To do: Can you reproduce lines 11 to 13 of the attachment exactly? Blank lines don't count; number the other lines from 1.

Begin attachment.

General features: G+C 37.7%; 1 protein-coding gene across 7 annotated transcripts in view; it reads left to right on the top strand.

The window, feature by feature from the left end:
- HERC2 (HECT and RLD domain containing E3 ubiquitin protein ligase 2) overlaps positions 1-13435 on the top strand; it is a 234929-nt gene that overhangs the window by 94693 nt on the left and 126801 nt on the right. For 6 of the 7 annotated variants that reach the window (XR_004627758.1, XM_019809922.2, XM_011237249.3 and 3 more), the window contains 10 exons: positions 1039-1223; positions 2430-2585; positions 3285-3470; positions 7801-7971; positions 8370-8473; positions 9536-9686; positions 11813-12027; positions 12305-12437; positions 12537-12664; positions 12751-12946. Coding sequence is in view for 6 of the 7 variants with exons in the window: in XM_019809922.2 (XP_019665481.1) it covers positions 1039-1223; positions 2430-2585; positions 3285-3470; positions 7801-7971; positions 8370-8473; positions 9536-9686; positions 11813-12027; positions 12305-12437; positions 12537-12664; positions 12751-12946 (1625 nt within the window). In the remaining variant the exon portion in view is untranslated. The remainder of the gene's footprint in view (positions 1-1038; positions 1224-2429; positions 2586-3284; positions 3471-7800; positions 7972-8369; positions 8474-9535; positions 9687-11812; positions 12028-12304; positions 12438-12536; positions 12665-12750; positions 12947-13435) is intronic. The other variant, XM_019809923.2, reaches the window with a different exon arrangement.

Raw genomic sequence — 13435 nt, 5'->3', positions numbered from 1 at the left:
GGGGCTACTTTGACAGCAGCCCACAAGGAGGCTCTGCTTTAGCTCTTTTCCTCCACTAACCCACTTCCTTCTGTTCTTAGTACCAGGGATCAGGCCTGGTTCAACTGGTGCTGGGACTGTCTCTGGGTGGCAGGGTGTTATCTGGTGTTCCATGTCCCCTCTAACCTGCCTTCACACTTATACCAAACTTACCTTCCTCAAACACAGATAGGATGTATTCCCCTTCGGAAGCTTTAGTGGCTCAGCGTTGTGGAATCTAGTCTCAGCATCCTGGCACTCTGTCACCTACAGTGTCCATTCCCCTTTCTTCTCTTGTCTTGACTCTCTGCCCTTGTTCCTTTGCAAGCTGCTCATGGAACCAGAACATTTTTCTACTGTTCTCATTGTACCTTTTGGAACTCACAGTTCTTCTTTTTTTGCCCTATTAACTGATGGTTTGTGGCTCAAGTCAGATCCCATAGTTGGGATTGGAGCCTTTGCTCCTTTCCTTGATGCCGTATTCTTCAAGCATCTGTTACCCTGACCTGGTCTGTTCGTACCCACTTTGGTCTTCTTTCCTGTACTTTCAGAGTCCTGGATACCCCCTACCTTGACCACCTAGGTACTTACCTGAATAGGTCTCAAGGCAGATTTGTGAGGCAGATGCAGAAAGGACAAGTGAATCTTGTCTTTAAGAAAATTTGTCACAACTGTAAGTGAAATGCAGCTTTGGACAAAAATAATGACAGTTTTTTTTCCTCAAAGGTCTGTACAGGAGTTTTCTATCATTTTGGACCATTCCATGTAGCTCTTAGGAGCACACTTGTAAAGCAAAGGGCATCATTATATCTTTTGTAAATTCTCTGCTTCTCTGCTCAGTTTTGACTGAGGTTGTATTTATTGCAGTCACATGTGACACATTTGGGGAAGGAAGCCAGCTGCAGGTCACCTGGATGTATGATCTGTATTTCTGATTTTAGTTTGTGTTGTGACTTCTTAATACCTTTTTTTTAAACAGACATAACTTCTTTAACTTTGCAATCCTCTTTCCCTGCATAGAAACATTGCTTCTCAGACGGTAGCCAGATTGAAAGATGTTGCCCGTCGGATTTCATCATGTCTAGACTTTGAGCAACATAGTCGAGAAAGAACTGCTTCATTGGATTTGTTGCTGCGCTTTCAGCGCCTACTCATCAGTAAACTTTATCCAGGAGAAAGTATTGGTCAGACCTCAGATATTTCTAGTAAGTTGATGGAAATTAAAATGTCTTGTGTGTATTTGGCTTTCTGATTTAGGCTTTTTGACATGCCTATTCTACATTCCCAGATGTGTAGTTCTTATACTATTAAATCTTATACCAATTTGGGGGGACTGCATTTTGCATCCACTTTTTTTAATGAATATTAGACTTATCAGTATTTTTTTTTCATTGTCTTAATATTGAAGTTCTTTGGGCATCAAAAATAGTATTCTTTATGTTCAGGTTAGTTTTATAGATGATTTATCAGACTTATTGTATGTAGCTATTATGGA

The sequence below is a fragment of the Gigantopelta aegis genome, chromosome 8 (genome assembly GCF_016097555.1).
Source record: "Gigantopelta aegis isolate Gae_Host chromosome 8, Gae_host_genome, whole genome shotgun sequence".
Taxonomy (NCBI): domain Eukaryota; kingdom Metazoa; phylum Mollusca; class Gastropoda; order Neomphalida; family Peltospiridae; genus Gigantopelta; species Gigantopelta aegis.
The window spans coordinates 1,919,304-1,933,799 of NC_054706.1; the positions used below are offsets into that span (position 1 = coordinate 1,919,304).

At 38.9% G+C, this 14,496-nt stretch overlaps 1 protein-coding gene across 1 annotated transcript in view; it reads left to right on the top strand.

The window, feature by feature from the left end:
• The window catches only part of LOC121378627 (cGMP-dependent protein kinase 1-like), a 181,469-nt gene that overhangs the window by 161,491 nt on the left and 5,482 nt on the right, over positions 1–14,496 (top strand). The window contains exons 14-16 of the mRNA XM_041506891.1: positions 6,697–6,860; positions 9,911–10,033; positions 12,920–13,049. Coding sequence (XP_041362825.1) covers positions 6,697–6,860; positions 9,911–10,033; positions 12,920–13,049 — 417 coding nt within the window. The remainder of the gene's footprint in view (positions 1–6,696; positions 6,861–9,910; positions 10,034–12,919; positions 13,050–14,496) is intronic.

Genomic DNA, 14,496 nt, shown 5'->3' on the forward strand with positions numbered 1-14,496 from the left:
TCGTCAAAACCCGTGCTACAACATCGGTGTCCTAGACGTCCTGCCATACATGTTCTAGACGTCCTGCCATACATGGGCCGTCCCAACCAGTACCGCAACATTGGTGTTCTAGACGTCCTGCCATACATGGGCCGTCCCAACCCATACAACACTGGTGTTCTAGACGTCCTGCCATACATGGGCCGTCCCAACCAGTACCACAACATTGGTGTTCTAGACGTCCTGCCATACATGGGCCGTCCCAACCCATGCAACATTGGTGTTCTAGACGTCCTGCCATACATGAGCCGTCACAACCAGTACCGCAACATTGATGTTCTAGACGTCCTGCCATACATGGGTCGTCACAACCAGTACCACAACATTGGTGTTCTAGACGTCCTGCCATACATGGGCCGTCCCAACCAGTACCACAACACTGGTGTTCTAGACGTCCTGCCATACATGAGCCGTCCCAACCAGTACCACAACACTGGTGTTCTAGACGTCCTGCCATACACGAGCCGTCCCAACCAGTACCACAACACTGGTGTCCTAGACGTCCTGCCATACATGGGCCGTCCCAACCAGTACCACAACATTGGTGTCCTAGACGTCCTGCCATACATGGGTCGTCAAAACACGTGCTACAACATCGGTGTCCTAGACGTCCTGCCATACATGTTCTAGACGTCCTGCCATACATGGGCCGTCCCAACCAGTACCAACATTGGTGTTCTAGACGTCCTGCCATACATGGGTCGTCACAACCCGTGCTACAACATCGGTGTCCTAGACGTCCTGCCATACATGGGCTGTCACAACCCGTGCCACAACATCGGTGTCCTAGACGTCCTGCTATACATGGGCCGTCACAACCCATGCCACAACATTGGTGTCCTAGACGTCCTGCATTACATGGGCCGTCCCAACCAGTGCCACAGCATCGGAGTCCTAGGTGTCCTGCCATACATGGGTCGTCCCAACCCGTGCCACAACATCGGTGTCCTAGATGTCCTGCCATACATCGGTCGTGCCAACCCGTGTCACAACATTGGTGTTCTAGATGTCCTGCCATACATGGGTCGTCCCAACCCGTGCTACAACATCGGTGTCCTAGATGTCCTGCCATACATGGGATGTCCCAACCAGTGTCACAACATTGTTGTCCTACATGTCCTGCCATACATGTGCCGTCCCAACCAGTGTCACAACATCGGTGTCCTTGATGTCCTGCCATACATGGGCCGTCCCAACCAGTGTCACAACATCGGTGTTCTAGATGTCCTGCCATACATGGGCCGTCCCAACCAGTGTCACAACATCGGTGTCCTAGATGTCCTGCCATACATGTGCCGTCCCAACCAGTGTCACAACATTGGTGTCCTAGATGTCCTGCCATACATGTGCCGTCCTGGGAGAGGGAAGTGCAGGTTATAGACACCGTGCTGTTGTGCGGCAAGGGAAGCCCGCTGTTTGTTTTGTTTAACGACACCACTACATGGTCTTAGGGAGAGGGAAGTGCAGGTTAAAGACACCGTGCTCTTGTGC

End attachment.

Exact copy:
The window, feature by feature from the left end:
• The window catches only part of LOC121378627 (cGMP-dependent protein kinase 1-like), a 181,469-nt gene that overhangs the window by 161,491 nt on the left and 5,482 nt on the right, over positions 1–14,496 (top strand). The window contains exons 14-16 of the mRNA XM_041506891.1: positions 6,697–6,860; positions 9,911–10,033; positions 12,920–13,049. Coding sequence (XP_041362825.1) covers positions 6,697–6,860; positions 9,911–10,033; positions 12,920–13,049 — 417 coding nt within the window. The remainder of the gene's footprint in view (positions 1–6,696; positions 6,861–9,910; positions 10,034–12,919; positions 13,050–14,496) is intronic.

Genomic DNA, 14,496 nt, shown 5'->3' on the forward strand with positions numbered 1-14,496 from the left: